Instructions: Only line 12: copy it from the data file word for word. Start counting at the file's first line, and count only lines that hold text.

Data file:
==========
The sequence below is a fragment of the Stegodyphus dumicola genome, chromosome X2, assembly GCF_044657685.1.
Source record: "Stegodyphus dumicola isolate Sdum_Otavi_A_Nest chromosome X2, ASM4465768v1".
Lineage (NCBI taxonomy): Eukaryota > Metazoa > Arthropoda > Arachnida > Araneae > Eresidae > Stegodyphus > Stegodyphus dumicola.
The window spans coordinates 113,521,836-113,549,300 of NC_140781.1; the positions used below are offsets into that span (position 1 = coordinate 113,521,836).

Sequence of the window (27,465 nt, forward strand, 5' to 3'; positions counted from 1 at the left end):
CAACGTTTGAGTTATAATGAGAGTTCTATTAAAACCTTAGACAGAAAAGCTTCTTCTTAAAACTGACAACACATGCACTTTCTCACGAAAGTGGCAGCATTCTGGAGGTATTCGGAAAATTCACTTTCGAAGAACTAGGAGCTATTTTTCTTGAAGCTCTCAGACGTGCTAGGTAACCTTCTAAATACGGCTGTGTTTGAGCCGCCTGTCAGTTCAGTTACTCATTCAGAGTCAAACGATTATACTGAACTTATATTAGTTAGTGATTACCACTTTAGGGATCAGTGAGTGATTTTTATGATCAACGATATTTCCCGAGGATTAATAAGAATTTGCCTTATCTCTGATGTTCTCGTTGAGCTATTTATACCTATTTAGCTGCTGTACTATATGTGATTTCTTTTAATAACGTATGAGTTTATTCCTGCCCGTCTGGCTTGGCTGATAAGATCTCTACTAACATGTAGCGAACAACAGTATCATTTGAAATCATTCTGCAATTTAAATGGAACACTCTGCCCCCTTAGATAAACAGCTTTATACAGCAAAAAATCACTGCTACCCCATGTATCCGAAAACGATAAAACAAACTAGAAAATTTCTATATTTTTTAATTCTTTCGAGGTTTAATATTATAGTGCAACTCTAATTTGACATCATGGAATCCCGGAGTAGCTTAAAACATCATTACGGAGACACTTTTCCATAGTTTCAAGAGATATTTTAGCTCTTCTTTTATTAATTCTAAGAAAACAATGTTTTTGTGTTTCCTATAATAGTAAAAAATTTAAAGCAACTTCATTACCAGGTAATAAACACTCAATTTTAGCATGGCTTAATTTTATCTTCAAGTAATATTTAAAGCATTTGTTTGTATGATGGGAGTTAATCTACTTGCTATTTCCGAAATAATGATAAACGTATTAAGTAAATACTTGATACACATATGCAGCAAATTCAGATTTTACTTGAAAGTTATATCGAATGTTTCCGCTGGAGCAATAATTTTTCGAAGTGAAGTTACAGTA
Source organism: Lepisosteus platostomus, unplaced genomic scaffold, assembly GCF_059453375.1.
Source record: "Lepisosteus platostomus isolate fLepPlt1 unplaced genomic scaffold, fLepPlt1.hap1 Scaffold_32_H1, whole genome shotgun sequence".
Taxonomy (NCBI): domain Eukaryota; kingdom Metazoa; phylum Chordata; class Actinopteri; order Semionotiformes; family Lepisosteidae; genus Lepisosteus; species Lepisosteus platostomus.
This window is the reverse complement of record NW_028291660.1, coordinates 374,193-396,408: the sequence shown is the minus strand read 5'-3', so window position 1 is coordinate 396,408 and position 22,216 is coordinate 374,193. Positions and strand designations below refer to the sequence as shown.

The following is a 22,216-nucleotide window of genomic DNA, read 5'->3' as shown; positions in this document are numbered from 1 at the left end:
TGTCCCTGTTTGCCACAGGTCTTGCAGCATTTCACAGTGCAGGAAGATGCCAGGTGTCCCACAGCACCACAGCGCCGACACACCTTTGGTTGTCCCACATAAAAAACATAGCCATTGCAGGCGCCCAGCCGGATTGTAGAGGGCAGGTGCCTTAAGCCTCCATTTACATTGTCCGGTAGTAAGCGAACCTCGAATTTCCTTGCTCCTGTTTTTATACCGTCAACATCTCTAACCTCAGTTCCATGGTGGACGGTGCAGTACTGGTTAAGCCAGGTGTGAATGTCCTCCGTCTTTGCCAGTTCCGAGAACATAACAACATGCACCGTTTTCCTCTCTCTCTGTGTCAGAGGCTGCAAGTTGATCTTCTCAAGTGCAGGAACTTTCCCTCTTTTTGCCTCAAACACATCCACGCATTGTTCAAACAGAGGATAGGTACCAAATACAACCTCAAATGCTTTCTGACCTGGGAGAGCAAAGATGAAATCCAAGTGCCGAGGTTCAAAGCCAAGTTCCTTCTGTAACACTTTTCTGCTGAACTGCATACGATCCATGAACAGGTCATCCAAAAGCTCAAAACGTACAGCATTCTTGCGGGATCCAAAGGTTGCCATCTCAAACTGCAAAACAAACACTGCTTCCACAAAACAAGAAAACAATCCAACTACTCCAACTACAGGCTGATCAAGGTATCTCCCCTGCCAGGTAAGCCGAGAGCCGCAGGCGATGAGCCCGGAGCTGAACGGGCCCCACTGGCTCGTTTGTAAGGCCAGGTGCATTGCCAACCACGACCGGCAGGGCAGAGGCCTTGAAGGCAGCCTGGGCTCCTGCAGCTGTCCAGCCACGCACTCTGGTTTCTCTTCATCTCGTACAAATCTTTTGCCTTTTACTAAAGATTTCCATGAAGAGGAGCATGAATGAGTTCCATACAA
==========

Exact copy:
TGTCCCTGTTTGCCACAGGTCTTGCAGCATTTCACAGTGCAGGAAGATGCCAGGTGTCCCACAGCACCACAGCGCCGACACACCTTTGGTTGTCCCACATAAAAAACATAGCCATTGCAGGCGCCCAGCCGGATTGTAGAGGGCAGGTGCCTTAAGCCTCCATTTACATTGTCCGGTAGTAAGCGAACCTCGAATTTCCTTGCTCCTGTTTTTATACCGTCAACATCTCTAACCTCAGTTCCATGGTGGACGGTGCAGTACTGGTTAAGCCAGGTGTGAATGTCCTCCGTCTTTGCCAGTTCCGAGAACATAACAACATGCACCGTTTTCCTCTCTCTCTGTGTCAGAGGCTGCAAGTTGATCTTCTCAAGTGCAGGAACTTTCCCTCTTTTTGCCTCAAACACATCCACGCATTGTTCAAACAGAGGATAGGTACCAAATACAACCTCAAATGCTTTCTGACCTGGGAGAGCAAAGATGAAATCCAAGTGCCGAGGTTCAAAGCCAAGTTCCTTCTGTAACACTTTTCTGCTGAACTGCATACGATCCATGAACAGGTCATCCAAAAGCTCAAAACGTACAGCATTCTTGCGGGATCCAAAGGTTGCCATCTCAAACTGCAAAACAAACACTGCTTCCACAAAACAAGAAAACAATCCAACTACTCCAACTACAGGCTGATCAAGGTATCTCCCCTGCCAGGTAAGCCGAGAGCCGCAGGCGATGAGCCCGGAGCTGAACGGGCCCCACTGGCTCGTTTGTAAGGCCAGGTGCATTGCCAACCACGACCGGCAGGGCAGAGGCCTTGAAGGCAGCCTGGGCTCCTGCAGCTGTCCAGCCACGCACTCTGGTTTCTCTTCATCTCGTACAAATCTTTTGCCTTTTACTAAAGATTTCCATGAAGAGGAGCATGAATGAGTTCCATACAA